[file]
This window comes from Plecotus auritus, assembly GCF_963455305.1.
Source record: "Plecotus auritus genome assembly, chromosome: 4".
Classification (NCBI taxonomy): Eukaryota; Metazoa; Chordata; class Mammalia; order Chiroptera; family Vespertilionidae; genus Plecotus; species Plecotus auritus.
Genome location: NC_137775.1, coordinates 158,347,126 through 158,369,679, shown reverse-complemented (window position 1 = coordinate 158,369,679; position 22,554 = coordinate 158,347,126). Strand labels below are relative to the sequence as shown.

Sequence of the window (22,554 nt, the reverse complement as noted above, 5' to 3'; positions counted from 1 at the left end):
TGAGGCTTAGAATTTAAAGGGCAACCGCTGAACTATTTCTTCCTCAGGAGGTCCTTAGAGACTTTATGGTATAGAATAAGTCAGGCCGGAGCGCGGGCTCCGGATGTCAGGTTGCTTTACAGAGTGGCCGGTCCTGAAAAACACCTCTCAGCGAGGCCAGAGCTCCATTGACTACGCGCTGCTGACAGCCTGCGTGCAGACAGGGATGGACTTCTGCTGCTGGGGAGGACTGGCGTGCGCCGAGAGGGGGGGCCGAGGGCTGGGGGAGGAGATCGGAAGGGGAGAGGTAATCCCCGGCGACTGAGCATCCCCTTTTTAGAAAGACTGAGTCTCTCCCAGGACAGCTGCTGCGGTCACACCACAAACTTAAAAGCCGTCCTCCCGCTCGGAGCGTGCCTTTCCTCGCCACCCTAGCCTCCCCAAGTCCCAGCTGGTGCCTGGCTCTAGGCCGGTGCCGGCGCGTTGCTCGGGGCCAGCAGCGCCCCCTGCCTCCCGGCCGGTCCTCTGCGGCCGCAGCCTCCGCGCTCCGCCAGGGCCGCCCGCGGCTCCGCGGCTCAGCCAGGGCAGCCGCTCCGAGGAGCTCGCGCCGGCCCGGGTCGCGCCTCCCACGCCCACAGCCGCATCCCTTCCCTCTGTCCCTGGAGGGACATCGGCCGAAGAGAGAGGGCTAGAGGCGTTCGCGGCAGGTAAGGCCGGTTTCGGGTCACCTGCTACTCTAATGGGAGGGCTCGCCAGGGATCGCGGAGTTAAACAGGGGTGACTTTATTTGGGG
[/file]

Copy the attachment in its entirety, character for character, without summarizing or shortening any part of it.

This window comes from Plecotus auritus, assembly GCF_963455305.1.
Source record: "Plecotus auritus genome assembly, chromosome: 4".
Classification (NCBI taxonomy): Eukaryota; Metazoa; Chordata; class Mammalia; order Chiroptera; family Vespertilionidae; genus Plecotus; species Plecotus auritus.
Genome location: NC_137775.1, coordinates 158,347,126 through 158,369,679, shown reverse-complemented (window position 1 = coordinate 158,369,679; position 22,554 = coordinate 158,347,126). Strand labels below are relative to the sequence as shown.

Sequence of the window (22,554 nt, the reverse complement as noted above, 5' to 3'; positions counted from 1 at the left end):
TGAGGCTTAGAATTTAAAGGGCAACCGCTGAACTATTTCTTCCTCAGGAGGTCCTTAGAGACTTTATGGTATAGAATAAGTCAGGCCGGAGCGCGGGCTCCGGATGTCAGGTTGCTTTACAGAGTGGCCGGTCCTGAAAAACACCTCTCAGCGAGGCCAGAGCTCCATTGACTACGCGCTGCTGACAGCCTGCGTGCAGACAGGGATGGACTTCTGCTGCTGGGGAGGACTGGCGTGCGCCGAGAGGGGGGGCCGAGGGCTGGGGGAGGAGATCGGAAGGGGAGAGGTAATCCCCGGCGACTGAGCATCCCCTTTTTAGAAAGACTGAGTCTCTCCCAGGACAGCTGCTGCGGTCACACCACAAACTTAAAAGCCGTCCTCCCGCTCGGAGCGTGCCTTTCCTCGCCACCCTAGCCTCCCCAAGTCCCAGCTGGTGCCTGGCTCTAGGCCGGTGCCGGCGCGTTGCTCGGGGCCAGCAGCGCCCCCTGCCTCCCGGCCGGTCCTCTGCGGCCGCAGCCTCCGCGCTCCGCCAGGGCCGCCCGCGGCTCCGCGGCTCAGCCAGGGCAGCCGCTCCGAGGAGCTCGCGCCGGCCCGGGTCGCGCCTCCCACGCCCACAGCCGCATCCCTTCCCTCTGTCCCTGGAGGGACATCGGCCGAAGAGAGAGGGCTAGAGGCGTTCGCGGCAGGTAAGGCCGGTTTCGGGTCACCTGCTACTCTAATGGGAGGGCTCGCCAGGGATCGCGGAGTTAAACAGGGGTGACTTTATTTGGGG